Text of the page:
Candied Ginger

dried candied ginger

Jeff Wasserman/Stocksy United

  • Total: 50 mins
  • Prep: 5 mins
  • Cook: 45 mins
  • Yield: About 3/4 pound
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There was a time when ginger was an ingredient only found in Asian dishes, but the root has become a common ingredient in everyday cooking, adding a bright tang to everything from salad dressing to sauces. But it has also found a place on the sweet table in the form of candied or crystallized ginger. And although this may appear to be a specialized treat (the price tags at the store sure say that), it's pretty simple to make yourself.

Serve on its own, in desserts and cocktails, or as a sugary pop in savory dishes. Candied ginger can take a simple dish and make it special. Baked pineapple chicken with candied ginger, for example, combines the fruit with candied ginger and green onions to flavor juicy baked bird. For these baked Island barbecued chicken leg quarters, ground and candied ginger are added to the sauce to enhance the tropical flavor. Use the candied ginger as a garnish for exotic drinks such as a ​Sweet Heat cocktail and Moscato ginger iced tea. And we can't forget desserts, of course; add candied ginger to a simple-flavored ice cream, sprinkle on top of a fruit crumble, or use as a garnish for a chocolate cake.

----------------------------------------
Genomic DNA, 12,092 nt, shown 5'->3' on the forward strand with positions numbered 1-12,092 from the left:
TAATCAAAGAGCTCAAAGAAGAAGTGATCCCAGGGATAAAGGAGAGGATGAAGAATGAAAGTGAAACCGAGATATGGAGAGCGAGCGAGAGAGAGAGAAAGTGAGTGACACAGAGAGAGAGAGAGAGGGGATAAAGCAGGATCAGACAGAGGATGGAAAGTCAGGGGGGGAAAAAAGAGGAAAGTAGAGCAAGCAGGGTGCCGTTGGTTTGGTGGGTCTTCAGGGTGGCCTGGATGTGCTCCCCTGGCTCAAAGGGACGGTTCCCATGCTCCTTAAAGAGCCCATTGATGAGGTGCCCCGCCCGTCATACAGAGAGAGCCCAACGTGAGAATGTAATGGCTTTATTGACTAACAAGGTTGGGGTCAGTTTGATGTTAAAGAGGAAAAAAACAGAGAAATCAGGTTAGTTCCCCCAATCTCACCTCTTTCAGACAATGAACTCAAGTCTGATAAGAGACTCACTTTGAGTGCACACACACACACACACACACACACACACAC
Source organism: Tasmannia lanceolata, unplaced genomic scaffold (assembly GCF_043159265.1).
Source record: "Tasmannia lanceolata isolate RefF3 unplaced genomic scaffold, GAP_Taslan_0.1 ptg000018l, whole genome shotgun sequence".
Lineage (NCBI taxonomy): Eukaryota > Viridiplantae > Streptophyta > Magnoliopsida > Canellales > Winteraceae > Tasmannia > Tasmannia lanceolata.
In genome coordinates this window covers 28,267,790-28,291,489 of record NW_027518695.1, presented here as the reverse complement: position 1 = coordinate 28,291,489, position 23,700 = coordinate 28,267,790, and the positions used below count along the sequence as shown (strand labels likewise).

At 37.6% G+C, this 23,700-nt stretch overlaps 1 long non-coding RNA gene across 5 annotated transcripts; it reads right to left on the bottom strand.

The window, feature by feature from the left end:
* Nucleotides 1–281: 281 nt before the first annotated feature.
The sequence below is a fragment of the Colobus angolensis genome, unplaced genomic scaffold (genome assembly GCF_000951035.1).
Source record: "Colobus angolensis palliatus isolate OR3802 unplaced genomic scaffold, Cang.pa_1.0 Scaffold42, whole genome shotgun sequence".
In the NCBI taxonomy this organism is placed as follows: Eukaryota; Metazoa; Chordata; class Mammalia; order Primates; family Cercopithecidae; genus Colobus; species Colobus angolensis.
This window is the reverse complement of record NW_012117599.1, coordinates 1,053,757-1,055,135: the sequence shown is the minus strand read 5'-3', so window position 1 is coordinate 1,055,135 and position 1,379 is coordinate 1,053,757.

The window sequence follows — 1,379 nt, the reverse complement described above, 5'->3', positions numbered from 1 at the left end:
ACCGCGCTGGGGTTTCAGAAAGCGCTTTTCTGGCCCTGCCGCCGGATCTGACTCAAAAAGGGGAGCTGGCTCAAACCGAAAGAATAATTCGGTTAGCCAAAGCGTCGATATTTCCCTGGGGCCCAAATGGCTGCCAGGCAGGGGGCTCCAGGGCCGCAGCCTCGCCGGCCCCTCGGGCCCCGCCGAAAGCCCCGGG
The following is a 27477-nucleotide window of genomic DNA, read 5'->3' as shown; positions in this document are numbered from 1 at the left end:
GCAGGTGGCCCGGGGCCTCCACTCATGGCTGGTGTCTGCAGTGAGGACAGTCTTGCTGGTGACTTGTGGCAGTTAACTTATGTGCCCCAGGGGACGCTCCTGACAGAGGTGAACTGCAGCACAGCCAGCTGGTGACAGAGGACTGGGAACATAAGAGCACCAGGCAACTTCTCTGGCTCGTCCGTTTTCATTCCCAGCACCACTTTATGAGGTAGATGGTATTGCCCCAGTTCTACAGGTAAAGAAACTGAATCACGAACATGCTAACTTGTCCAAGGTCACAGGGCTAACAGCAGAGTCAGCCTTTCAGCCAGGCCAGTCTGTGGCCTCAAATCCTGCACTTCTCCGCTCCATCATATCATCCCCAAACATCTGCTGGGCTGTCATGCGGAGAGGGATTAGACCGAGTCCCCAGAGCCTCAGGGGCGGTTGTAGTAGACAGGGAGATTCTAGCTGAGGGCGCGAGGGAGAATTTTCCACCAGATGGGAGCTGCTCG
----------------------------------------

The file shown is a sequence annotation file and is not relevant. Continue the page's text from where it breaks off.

What You'll Need

  • 1 pound fresh ginger root
  • Granulated sugar
  • 3 tablespoons water

How to Make It

  1. Peel and thinly slice the ginger root.
  2. Place the sliced ginger in a heavy saucepan and cover with water.
  3. Cook gently until tender, about 30 minutes. Drain off the water.
  4. Weigh the cooked ginger and measure an equal amount of sugar.
  5. Add sugar, cooked ginger, and the 3 tablespoons of water to saucepan.
  6. Bring to a boil, stirring often, and cook until ginger is transparent and the liquid has almost evaporated.
  1. Reduce the heat and cook, stirring constantly, until almost dry. Toss cooled ginger in more sugar to coat.
  2. Store crystallized ginger in an airtight jar for up to 3 months.

Health Benefits of Ginger

For years ginger has been used to treat several types of ailments as an alternative form of medicine. It is an incredibly healthy spice, offering 11 proven health benefits. It has antioxidant and anti-inflammatory properties, can help relieve nausea and aid in digestion, may reduce muscle pain and soreness, and can reduce the symptoms of osteoarthritis. Ginger has shown to significantly reduce menstrual pain, and in patients with type 2 diabetes, ginger has lowered blood sugar levels and improved heart disease risk factors. This root may also lower cholesterol levels, have a positive effect on brain function (possibly warding off Alzheimer's disease), and may help fight infections such as the RSV virus and gingivitis and periodontitis. Studies have begun to research ginger's ability to prevent certain types of cancers.